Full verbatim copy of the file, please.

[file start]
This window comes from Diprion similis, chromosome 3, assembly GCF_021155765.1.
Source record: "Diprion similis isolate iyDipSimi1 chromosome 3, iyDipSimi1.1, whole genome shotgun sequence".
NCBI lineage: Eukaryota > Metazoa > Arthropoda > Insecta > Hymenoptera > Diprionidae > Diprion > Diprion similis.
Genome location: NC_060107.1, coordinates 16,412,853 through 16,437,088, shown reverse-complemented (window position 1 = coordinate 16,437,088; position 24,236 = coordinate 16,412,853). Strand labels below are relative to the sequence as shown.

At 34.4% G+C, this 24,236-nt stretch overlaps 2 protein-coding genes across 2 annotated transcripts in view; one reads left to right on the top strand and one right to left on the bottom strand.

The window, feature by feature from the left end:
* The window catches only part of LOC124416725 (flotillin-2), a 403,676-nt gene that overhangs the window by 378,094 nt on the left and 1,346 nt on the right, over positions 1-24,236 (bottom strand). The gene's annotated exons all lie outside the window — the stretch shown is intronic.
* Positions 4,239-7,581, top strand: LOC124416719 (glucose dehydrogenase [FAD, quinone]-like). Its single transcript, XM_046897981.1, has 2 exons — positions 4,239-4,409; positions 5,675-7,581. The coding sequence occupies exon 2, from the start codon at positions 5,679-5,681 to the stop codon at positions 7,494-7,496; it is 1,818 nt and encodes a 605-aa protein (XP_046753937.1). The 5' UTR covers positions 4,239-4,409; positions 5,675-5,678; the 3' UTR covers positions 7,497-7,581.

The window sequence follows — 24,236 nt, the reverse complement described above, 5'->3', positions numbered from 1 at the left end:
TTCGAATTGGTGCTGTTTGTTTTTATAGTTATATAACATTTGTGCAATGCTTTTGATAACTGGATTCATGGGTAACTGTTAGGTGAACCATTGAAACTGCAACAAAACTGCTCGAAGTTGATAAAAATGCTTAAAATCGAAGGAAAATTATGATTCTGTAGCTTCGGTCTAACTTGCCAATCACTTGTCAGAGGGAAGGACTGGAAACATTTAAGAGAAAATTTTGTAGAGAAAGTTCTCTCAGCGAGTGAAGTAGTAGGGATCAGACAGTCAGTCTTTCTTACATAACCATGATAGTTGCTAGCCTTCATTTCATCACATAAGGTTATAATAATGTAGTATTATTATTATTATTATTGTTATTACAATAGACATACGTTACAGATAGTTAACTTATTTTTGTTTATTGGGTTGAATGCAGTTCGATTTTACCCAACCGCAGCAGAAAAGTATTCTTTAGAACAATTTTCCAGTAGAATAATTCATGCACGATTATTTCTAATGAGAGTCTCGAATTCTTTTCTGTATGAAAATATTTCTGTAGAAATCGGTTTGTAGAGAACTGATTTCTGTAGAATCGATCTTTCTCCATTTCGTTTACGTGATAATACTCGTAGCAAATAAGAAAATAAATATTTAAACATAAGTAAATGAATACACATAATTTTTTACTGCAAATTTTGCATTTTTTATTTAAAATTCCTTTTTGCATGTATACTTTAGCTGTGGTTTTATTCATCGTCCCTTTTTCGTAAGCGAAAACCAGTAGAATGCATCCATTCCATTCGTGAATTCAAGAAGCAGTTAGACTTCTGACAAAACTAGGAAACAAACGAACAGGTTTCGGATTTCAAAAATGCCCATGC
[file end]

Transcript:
This window comes from Diprion similis, chromosome 3, assembly GCF_021155765.1.
Source record: "Diprion similis isolate iyDipSimi1 chromosome 3, iyDipSimi1.1, whole genome shotgun sequence".
NCBI lineage: Eukaryota > Metazoa > Arthropoda > Insecta > Hymenoptera > Diprionidae > Diprion > Diprion similis.
Genome location: NC_060107.1, coordinates 16,412,853 through 16,437,088, shown reverse-complemented (window position 1 = coordinate 16,437,088; position 24,236 = coordinate 16,412,853). Strand labels below are relative to the sequence as shown.

At 34.4% G+C, this 24,236-nt stretch overlaps 2 protein-coding genes across 2 annotated transcripts in view; one reads left to right on the top strand and one right to left on the bottom strand.

The window, feature by feature from the left end:
* The window catches only part of LOC124416725 (flotillin-2), a 403,676-nt gene that overhangs the window by 378,094 nt on the left and 1,346 nt on the right, over positions 1-24,236 (bottom strand). The gene's annotated exons all lie outside the window — the stretch shown is intronic.
* Positions 4,239-7,581, top strand: LOC124416719 (glucose dehydrogenase [FAD, quinone]-like). Its single transcript, XM_046897981.1, has 2 exons — positions 4,239-4,409; positions 5,675-7,581. The coding sequence occupies exon 2, from the start codon at positions 5,679-5,681 to the stop codon at positions 7,494-7,496; it is 1,818 nt and encodes a 605-aa protein (XP_046753937.1). The 5' UTR covers positions 4,239-4,409; positions 5,675-5,678; the 3' UTR covers positions 7,497-7,581.

The window sequence follows — 24,236 nt, the reverse complement described above, 5'->3', positions numbered from 1 at the left end:
TTCGAATTGGTGCTGTTTGTTTTTATAGTTATATAACATTTGTGCAATGCTTTTGATAACTGGATTCATGGGTAACTGTTAGGTGAACCATTGAAACTGCAACAAAACTGCTCGAAGTTGATAAAAATGCTTAAAATCGAAGGAAAATTATGATTCTGTAGCTTCGGTCTAACTTGCCAATCACTTGTCAGAGGGAAGGACTGGAAACATTTAAGAGAAAATTTTGTAGAGAAAGTTCTCTCAGCGAGTGAAGTAGTAGGGATCAGACAGTCAGTCTTTCTTACATAACCATGATAGTTGCTAGCCTTCATTTCATCACATAAGGTTATAATAATGTAGTATTATTATTATTATTATTGTTATTACAATAGACATACGTTACAGATAGTTAACTTATTTTTGTTTATTGGGTTGAATGCAGTTCGATTTTACCCAACCGCAGCAGAAAAGTATTCTTTAGAACAATTTTCCAGTAGAATAATTCATGCACGATTATTTCTAATGAGAGTCTCGAATTCTTTTCTGTATGAAAATATTTCTGTAGAAATCGGTTTGTAGAGAACTGATTTCTGTAGAATCGATCTTTCTCCATTTCGTTTACGTGATAATACTCGTAGCAAATAAGAAAATAAATATTTAAACATAAGTAAATGAATACACATAATTTTTTACTGCAAATTTTGCATTTTTTATTTAAAATTCCTTTTTGCATGTATACTTTAGCTGTGGTTTTATTCATCGTCCCTTTTTCGTAAGCGAAAACCAGTAGAATGCATCCATTCCATTCGTGAATTCAAGAAGCAGTTAGACTTCTGACAAAACTAGGAAACAAACGAACAGGTTTCGGATTTCAAAAATGCCCATGC